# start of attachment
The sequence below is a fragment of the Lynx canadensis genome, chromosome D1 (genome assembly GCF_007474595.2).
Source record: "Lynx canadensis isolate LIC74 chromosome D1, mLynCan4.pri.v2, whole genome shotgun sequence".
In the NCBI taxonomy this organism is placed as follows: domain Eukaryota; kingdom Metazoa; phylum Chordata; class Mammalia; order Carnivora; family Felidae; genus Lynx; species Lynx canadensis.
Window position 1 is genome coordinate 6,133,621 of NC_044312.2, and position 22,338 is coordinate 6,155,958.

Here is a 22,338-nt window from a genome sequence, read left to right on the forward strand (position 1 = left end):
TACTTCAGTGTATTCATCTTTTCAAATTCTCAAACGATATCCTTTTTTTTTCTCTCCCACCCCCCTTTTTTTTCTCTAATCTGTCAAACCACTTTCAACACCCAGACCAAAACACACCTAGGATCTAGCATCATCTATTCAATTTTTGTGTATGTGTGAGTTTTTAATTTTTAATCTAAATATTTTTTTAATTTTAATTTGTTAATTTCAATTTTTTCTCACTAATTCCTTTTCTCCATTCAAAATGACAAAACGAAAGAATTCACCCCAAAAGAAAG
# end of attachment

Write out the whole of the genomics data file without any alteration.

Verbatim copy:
The sequence below is a fragment of the Lynx canadensis genome, chromosome D1 (genome assembly GCF_007474595.2).
Source record: "Lynx canadensis isolate LIC74 chromosome D1, mLynCan4.pri.v2, whole genome shotgun sequence".
In the NCBI taxonomy this organism is placed as follows: domain Eukaryota; kingdom Metazoa; phylum Chordata; class Mammalia; order Carnivora; family Felidae; genus Lynx; species Lynx canadensis.
Window position 1 is genome coordinate 6,133,621 of NC_044312.2, and position 22,338 is coordinate 6,155,958.

Here is a 22,338-nt window from a genome sequence, read left to right on the forward strand (position 1 = left end):
TACTTCAGTGTATTCATCTTTTCAAATTCTCAAACGATATCCTTTTTTTTTCTCTCCCACCCCCCTTTTTTTTCTCTAATCTGTCAAACCACTTTCAACACCCAGACCAAAACACACCTAGGATCTAGCATCATCTATTCAATTTTTGTGTATGTGTGAGTTTTTAATTTTTAATCTAAATATTTTTTTAATTTTAATTTGTTAATTTCAATTTTTTCTCACTAATTCCTTTTCTCCATTCAAAATGACAAAACGAAAGAATTCACCCCAAAAGAAAG